MICHELLE GREYYeah exactly in fact you finalised it – brands come to us saying we heard the buzzword metaverse, we’ve read about NFTs we don’t really know what they are like but you know we noticed that Balenciaga has upped their collection in a fortnight and Prada is doing NFTs and Penfolds is doing NFTs so we’ve been hearing like let’s explore it so we provide the creative and business strategy and because we have our own smart contracts written in Web3 platform, we provide all of the technical expertise and execution as well.  So we can airdrop, we can make projects, we can do NFTs, and we can do it all from a technical perspective, but obviously that sits beside the creative and business strategy that we provide them.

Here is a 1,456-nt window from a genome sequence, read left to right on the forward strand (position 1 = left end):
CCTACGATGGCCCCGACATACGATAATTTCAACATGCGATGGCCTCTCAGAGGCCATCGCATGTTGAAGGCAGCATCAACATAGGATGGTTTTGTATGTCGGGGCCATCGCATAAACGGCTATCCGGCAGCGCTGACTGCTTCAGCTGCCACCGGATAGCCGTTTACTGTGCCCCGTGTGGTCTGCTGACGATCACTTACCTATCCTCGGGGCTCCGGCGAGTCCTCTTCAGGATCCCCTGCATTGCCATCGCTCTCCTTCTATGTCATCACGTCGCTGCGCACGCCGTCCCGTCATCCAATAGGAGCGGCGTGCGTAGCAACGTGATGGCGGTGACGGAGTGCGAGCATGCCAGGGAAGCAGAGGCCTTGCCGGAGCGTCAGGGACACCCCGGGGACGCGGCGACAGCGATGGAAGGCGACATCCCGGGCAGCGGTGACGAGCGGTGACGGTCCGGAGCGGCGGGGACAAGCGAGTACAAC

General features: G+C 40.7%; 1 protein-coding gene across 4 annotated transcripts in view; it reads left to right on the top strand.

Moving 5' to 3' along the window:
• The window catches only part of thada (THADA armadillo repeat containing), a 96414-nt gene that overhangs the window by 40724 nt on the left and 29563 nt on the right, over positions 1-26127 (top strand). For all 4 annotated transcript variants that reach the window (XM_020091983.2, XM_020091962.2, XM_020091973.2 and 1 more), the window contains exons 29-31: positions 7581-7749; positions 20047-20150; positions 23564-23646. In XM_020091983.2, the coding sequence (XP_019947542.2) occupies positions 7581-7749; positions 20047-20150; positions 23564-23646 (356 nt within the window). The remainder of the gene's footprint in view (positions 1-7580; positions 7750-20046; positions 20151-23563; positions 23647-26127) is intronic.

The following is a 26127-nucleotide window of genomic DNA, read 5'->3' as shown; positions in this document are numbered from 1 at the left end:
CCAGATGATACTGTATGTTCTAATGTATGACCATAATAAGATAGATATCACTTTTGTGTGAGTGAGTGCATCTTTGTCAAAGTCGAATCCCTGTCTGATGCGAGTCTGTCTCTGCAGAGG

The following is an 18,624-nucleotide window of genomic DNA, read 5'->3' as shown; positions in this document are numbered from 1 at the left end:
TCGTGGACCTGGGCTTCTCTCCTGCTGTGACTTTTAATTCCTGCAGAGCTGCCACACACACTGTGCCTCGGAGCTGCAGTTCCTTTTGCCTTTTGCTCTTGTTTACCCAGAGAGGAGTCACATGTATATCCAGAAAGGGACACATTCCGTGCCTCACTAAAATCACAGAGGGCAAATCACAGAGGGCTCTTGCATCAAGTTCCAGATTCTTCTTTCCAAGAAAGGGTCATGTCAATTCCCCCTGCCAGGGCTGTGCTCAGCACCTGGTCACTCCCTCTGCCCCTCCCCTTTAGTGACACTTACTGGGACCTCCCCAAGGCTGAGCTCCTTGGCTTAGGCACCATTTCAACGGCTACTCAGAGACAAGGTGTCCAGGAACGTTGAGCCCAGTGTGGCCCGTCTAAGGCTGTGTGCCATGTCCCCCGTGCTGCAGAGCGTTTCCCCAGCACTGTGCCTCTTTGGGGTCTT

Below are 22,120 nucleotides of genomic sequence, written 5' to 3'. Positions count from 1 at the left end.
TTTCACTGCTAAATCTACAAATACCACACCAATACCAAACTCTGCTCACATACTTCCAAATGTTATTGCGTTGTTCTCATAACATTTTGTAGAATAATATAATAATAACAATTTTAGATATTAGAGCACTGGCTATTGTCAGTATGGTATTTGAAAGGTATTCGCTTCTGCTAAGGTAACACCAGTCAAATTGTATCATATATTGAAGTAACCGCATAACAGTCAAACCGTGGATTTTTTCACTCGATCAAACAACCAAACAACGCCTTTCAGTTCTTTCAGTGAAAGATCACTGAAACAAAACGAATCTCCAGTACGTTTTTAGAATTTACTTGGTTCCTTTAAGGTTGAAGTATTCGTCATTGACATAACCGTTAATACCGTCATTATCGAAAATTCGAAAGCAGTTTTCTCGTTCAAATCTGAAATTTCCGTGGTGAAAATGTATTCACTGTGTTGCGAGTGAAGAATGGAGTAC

NICK ABRAHAMSNo that’s fantastic, I mean it is remarkable, I mean literally you know sort of 12 or 18 months ago we started talking to big brands, banks and so forth about metaverse or crypto and NFT it was like you know they thought you were either criminal or stupid or you know a combination of the two and now no it’s very much changed.  I mean thank you so much, there’s been a lot, it was other things we were going to talk about.  Maybe we’ll just finish off on I guess, maybe two questions – one for each of you.  I guess for Michelle that maybe something about what you see as a future particularly for brands in the NFT metaverse space over the next five, ten years, where we’re headed with that and then Ribal I’ll give you a little time to think about but what, what do you see, what excites you I guess about five years hence and what are you seeing I guess the Metaverse NFT etc but Michelle I’d ask you that question first, so where do brands and Metavese?
MICHELLE GREYI mean listen, I think that I would be lying if I said I knew exactly what it was going to look like, I think the technology is moving very quickly – put it this way Web3 is coming whether we like it or not.